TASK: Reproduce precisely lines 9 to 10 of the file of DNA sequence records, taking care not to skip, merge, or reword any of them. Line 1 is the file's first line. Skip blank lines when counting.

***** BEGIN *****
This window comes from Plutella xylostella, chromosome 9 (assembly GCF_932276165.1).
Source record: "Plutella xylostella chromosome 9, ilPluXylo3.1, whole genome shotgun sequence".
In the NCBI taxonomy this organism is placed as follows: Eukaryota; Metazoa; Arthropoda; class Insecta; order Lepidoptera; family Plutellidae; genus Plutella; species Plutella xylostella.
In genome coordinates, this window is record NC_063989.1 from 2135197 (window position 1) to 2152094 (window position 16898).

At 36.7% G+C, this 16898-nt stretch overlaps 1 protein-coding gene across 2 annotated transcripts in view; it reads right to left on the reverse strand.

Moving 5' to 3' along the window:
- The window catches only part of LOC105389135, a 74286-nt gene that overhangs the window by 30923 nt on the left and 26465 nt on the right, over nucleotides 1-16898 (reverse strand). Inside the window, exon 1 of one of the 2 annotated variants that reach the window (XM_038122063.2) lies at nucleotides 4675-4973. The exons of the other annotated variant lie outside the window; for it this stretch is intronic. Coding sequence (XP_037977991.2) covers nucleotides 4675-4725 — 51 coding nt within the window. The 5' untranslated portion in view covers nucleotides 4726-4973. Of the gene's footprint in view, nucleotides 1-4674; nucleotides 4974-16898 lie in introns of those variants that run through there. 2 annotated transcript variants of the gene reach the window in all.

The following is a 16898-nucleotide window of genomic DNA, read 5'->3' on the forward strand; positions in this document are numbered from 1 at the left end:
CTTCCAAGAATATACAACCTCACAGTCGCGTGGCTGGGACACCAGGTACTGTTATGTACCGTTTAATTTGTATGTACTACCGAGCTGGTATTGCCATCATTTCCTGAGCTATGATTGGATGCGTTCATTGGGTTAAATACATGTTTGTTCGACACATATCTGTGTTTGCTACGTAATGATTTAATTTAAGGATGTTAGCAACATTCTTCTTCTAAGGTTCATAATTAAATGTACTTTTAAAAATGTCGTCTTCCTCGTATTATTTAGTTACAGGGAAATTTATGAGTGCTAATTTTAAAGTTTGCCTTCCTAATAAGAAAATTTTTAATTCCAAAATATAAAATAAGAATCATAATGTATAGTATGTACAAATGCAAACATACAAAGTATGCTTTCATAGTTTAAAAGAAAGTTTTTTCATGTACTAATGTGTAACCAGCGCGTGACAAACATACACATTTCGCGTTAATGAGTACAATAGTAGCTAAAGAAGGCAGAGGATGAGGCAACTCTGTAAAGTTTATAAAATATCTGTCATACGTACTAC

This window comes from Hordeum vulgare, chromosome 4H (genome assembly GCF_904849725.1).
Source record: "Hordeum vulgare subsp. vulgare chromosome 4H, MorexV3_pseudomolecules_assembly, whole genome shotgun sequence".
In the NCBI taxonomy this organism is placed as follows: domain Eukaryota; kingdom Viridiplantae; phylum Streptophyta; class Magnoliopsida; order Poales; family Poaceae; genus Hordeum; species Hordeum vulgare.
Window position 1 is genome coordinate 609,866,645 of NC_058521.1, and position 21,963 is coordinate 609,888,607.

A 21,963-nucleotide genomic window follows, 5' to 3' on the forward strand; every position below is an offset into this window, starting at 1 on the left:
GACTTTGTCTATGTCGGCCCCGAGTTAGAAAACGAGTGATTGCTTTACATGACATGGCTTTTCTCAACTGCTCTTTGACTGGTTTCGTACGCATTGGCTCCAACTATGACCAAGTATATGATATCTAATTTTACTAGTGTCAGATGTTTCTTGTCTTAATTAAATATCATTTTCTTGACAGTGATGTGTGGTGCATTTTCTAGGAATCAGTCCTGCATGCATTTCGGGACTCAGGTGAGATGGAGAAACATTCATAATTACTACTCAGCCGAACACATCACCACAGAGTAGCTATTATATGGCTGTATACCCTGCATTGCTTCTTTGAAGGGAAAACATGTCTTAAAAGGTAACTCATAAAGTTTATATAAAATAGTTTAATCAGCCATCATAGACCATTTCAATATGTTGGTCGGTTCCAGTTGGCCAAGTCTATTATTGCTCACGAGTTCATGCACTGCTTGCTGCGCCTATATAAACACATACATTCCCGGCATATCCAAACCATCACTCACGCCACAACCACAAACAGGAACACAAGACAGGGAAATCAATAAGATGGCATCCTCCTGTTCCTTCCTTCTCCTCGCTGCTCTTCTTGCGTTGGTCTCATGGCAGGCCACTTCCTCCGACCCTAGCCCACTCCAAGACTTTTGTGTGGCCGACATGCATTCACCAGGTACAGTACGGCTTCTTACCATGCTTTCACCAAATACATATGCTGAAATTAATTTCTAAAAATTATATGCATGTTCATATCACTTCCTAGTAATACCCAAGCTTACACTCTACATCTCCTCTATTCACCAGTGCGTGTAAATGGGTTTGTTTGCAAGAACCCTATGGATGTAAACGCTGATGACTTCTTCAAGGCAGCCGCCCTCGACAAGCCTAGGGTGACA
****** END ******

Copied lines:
CTTCCAAGAATATACAACCTCACAGTCGCGTGGCTGGGACACCAGGTACTGTTATGTACCGTTTAATTTGTATGTACTACCGAGCTGGTATTGCCATCATTTCCTGAGCTATGATTGGATGCGTTCATTGGGTTAAATACATGTTTGTTCGACACATATCTGTGTTTGCTACGTAATGATTTAATTTAAGGATGTTAGCAACATTCTTCTTCTAAGGTTCATAATTAAATGTACTTTTAAAAATGTCGTCTTCCTCGTATTATTTAGTTACAGGGAAATTTATGAGTGCTAATTTTAAAGTTTGCCTTCCTAATAAGAAAATTTTTAATTCCAAAATATAAAATAAGAATCATAATGTATAGTATGTACAAATGCAAACATACAAAGTATGCTTTCATAGTTTAAAAGAAAGTTTTTTCATGTACTAATGTGTAACCAGCGCGTGACAAACATACACATTTCGCGTTAATGAGTACAATAGTAGCTAAAGAAGGCAGAGGATGAGGCAACTCTGTAAAGTTTATAAAATATCTGTCATACGTACTAC

This window comes from Hordeum vulgare, chromosome 4H (genome assembly GCF_904849725.1).